“The CSIRO are supposed to be doing a count to find out how many sharks there are, but they’ve got no way of telling really. In the past they’ve just done surveys of fishermen, collated the surveys, translated it into Fisheries language and that’s been it. I wouldn’t mind betting that this time they’ll just take the drumline records and draw off that, but white sharks are everywhere, not just where the drumlines are. I reckon whatever they say, it’ll be about 10% of what’s actually there.
“As for nets, in one way I think they’re a waste of time — up here they might catch one or two sharks and a ton of other stuff, while drumlines will catch a lot more. But I know in Sydney they’ve had nets for years, they hardly catch any white sharks, but there’s no attacks. Big sharks know where they’ve swum, it’s almost as if they have a GPS device in their heads, and I think once a shark knows the net is there it’s deterred from going into those waters.
“Most of the surfers I know don’t surf any more. I’ve got a mate who’s been a professional diver who used to surf everywhere around here, and he’s given it up. He doesn’t like the odds. Because there haven’t been any attacks for a while, everyone’s sorta forgotten about it a bit. But now’s the time, when the whales are coming back down the coast. Now, all the way into January. I’ve caught four or five metre white sharks off this coast in January. That guy at Iluka recently, he was extremely lucky. That was a bigger shark and it just nicked him with a tooth on the way past. He oughta buy a lottery ticket.”
RICHARD BECKER Ballina surf shop owner, long time surfer/fisherman
“Business went down with the attacks and it’s pretty much stayed the same. The surf hardware side, simple things like legropes and wax are way down. We used to sell 15 blocks of wax a day, it’s down to three or four. The older hardcore crew are still surfing but softboard sales are way down and my kids’ wetsuit sales are in the toilet. That used to be big but mums aren’t pushing their kids into the ocean any more, they’re shying away from it. That’s understandable, but we need surfers, my business needs surfers in order to survive.
“As far as attacks go, I think we’re running on luck more than anything. The nets gave people a sense of confidence while they were up but it was a placebo effect more than anything. As for the smart drumlines, why the fuck would you hang a baited hook behind every surf break in the area? Then pat the shark on the head and let it go, and re-bait the hook? My mind boggles at the thinking behind it.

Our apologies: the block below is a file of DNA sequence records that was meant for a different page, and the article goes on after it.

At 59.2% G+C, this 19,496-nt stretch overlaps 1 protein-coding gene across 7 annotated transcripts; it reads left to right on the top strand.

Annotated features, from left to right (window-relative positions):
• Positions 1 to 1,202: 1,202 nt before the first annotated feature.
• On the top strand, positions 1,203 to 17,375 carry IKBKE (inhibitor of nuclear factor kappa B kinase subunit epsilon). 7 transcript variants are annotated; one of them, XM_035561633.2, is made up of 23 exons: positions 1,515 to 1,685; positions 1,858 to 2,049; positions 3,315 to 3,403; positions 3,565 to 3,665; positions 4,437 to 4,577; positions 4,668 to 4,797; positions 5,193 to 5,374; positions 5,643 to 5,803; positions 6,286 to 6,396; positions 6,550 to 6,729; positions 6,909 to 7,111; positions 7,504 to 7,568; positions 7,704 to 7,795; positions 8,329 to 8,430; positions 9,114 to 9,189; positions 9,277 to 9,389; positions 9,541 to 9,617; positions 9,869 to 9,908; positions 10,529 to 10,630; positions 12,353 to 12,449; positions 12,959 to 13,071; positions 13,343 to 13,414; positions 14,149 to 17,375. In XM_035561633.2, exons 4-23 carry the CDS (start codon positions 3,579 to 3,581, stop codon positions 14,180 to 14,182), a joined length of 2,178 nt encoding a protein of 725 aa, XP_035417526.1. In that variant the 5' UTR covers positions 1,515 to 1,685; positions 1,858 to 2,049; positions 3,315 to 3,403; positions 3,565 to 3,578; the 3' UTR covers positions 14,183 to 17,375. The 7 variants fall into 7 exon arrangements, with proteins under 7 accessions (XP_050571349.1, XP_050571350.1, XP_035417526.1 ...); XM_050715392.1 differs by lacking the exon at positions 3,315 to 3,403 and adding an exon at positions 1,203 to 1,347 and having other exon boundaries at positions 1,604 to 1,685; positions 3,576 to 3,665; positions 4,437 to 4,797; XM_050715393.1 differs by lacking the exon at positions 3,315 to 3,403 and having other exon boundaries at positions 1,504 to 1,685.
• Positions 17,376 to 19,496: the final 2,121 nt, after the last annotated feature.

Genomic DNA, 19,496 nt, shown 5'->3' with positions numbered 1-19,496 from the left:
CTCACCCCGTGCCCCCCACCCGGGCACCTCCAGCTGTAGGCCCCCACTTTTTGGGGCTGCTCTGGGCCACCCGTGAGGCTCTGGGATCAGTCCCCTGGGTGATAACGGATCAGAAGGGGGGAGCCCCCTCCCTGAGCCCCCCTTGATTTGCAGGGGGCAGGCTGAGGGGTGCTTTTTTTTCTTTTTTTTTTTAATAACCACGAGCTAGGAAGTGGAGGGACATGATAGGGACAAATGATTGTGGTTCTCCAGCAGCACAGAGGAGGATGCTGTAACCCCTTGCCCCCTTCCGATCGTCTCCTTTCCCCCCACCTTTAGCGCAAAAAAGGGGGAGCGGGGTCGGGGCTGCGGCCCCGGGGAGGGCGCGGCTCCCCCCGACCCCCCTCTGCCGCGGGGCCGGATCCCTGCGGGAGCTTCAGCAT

“People are behaving differently for sure. I live at Byron and I’m mates with all the crew up there and they won’t come down here any more, they used to come surf North Wall all the time but not now. I don’t really have answers to it all and I’m not sure how it’s going to change. There needs to be some solid research into numbers so they can be aware of just how big the (white shark) population really is. They’re everywhere; they’re not endangered any more that’s for sure. It might be as simple as taking the big ones out of the water.“
SEAN DOHERTY Byron resident and journalist
“Sharks are still dominating conversation around the place, especially coming into the same time of year. The collective paranoia isn’t what it was last year due to the fact that there have been no incidents except the attack at Iluka this month. It feels like they’re around, it still feels really sharky but there haven’t been so many people chased out of the water, despite the fact it’s like Wild Sea World stuff with whales, dolphins and fish going crazy.
“There have been plenty of guys in the water, but there really just aren’t as many encounters. The pingers on the smart buoys and nets are picking up plenty of sharks on the coast but they’re not hitting people.”
SURF LIFE SAVING NSW / AUSTRALIAN LIFEGUARDS (via C.O.O. Adam Weir)
“Surf Life Saving NSW has supported the NSW Government implementation of a number of strategies over the last year which included a six month trial of nets on beaches in Northern NSW, additional aerial surveillance and the installation of smart buoys with VR4G receivers as part of the tagging and tracking program.
“The use of Unmanned Aerial Vehicles (UAVs) in particular offers exciting and innovative opportunities to better protect the public from the threat of shark encounters. Surf Life Saving NSW will expand the trials of drone technology this season to assist in the surveillance and detection of sharks, including training more volunteer surf lifesavers to become UAV operators.
“Surf Life Saving continues to communicate information from DPI to our members and the public about ongoing shark mitigation strategies and what people can do to make informed decisions about the risk of shark encounters.”
We asked Kim Wolfenden, the DPI’s Ballina community liaison officer, to contribute. As a result, the DPI has sent us a full summary of what they’ve done and learned over the past year. We’ll publish that in a special report all on its own tomorrow